by Bruce Kiskaddon (1878-1950)
Just take a good look at what’s gathered up here.
A bunch of six calves and a visitin’ steer.
He can’t be a father, he can’t be a mother;
Of course you can’t tell, he might be a big brother.
This steer he was probably goin’ somewhere.
When he noticed them calves and just wanted in there.
The ol cows has gone to the water to drink,
And the calves that’s awake is too young fer to think.
It is likely by now that this steer doesn’t know
Exactly what place he had started to go.
You can’t depend much on a steer that is true
Fer he don’t know himself what he’s aimin’ to do.
He is generally speakin’ an onsartin’ feller;
He might hide in the bresh, he might stand out and beller.
The cows and the bulls aint so likely to run
But when steers git stampeded it ain’t any fun.
Well, the steer is fulfillin’ his mission on Earth.
A slight operation soon after his birth,
Decided his fate and laid out his career;
He’s a whole lot of beef and that’s why he’s a steer.
… by Bruce Kiskaddon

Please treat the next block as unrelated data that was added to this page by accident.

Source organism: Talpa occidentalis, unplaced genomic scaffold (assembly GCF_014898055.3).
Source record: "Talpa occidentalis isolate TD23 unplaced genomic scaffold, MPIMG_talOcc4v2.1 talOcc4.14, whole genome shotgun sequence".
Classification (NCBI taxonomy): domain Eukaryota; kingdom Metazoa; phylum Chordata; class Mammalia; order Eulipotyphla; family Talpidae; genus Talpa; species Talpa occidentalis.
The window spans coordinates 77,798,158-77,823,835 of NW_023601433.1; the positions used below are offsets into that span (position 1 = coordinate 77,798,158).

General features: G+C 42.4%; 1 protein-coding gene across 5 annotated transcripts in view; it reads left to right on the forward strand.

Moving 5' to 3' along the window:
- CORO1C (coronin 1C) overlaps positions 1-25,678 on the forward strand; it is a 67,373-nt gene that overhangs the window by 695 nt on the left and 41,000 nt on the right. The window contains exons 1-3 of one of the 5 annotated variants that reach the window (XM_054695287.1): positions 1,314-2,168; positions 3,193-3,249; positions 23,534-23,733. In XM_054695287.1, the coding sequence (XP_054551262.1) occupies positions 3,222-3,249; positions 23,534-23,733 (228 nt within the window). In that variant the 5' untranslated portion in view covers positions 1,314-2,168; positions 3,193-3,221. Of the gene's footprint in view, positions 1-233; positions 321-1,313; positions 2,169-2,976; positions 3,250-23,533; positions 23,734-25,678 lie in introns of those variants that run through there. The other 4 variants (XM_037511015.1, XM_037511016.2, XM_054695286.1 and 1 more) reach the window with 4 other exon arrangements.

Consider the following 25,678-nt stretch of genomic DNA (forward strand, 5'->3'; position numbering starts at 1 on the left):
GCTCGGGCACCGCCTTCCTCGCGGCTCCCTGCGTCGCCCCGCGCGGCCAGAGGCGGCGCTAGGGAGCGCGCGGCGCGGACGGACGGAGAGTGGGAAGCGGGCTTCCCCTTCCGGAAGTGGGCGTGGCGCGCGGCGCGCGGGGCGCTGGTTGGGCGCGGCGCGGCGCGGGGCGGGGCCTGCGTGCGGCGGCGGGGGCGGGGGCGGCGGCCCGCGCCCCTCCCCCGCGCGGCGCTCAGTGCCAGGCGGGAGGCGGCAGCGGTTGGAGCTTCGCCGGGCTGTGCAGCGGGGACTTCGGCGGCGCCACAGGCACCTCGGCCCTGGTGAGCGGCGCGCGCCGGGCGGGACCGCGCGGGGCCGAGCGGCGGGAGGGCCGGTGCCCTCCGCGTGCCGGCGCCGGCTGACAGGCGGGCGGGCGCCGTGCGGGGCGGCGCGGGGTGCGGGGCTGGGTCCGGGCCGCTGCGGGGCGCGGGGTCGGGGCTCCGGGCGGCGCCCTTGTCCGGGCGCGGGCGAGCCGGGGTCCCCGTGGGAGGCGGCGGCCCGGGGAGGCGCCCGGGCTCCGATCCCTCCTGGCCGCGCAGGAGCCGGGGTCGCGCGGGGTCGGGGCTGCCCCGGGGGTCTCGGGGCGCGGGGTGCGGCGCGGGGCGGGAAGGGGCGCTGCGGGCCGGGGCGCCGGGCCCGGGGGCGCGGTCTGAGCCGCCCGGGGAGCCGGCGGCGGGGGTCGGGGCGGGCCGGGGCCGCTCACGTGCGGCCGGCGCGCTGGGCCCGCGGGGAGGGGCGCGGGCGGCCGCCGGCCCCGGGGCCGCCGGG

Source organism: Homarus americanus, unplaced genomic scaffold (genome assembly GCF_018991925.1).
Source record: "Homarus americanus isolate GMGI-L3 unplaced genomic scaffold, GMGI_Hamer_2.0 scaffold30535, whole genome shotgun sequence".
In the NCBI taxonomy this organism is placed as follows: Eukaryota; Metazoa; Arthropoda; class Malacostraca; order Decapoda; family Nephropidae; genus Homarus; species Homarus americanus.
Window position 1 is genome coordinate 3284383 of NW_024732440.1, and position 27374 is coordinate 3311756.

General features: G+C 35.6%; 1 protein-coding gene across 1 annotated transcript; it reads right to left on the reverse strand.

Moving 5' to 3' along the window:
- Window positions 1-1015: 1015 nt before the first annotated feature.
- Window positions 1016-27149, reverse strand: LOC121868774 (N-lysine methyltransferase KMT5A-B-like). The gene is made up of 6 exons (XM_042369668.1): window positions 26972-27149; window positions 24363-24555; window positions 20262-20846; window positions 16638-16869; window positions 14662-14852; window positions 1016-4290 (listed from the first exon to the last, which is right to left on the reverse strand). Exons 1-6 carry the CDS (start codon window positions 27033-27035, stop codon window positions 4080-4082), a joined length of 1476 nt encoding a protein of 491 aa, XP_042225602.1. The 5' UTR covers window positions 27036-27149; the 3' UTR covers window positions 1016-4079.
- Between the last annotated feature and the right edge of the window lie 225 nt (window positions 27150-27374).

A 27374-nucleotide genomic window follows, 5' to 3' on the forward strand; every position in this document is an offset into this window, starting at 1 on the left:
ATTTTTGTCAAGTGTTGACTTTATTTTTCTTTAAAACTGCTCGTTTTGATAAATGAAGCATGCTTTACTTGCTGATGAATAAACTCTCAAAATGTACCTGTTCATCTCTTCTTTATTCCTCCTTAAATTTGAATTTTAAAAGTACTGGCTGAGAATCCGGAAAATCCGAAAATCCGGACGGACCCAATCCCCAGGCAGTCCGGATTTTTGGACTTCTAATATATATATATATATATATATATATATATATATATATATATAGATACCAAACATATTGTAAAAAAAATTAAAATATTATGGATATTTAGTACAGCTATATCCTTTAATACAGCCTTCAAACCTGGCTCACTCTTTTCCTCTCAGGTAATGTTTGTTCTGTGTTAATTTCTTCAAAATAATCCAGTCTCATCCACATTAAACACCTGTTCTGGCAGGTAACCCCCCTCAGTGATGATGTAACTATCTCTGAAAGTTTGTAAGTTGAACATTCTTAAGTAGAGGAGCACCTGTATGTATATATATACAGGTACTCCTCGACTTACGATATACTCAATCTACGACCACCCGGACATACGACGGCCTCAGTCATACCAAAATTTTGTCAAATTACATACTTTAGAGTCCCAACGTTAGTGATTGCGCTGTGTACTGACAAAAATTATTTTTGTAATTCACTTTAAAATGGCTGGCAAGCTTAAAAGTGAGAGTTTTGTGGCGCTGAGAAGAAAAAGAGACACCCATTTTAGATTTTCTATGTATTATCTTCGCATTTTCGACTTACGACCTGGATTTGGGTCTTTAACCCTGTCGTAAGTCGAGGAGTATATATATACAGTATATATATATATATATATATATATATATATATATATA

Bruce Kiskaddon’s ten years of cowboying informs many of his works. He published short stories and nearly 500 poems.
This poem was among his last works. In 1949 he and illustrator Katherine Field (1908-1951) renewed their partnership, creating poems and illustrations for the Los Angeles Union Stockyards calendar, as they had done years before, 1936-1942. Kiskaddon died in 1950 and had written six-month’s worth of poems in advance. Field illustrated them all before her own death in 1951.
That information and almost all of Kiskaddon’s nearly 500 poems are included in Open Range by Bill Siems. Find more about Kiskaddon and more about Siems’ book in our Kiskaddon features.
In the new triple-CD set from cowboypoetry.com, MASTERS: VOLUME THREE, the poetry of Bruce Kiskaddon, Bill Siems offers an introduction to Bruce Kiskaddon and top poets and reciters present over 60 Kiskaddon poems.
(This poem is in the public domain. The calendar image is from our collection.)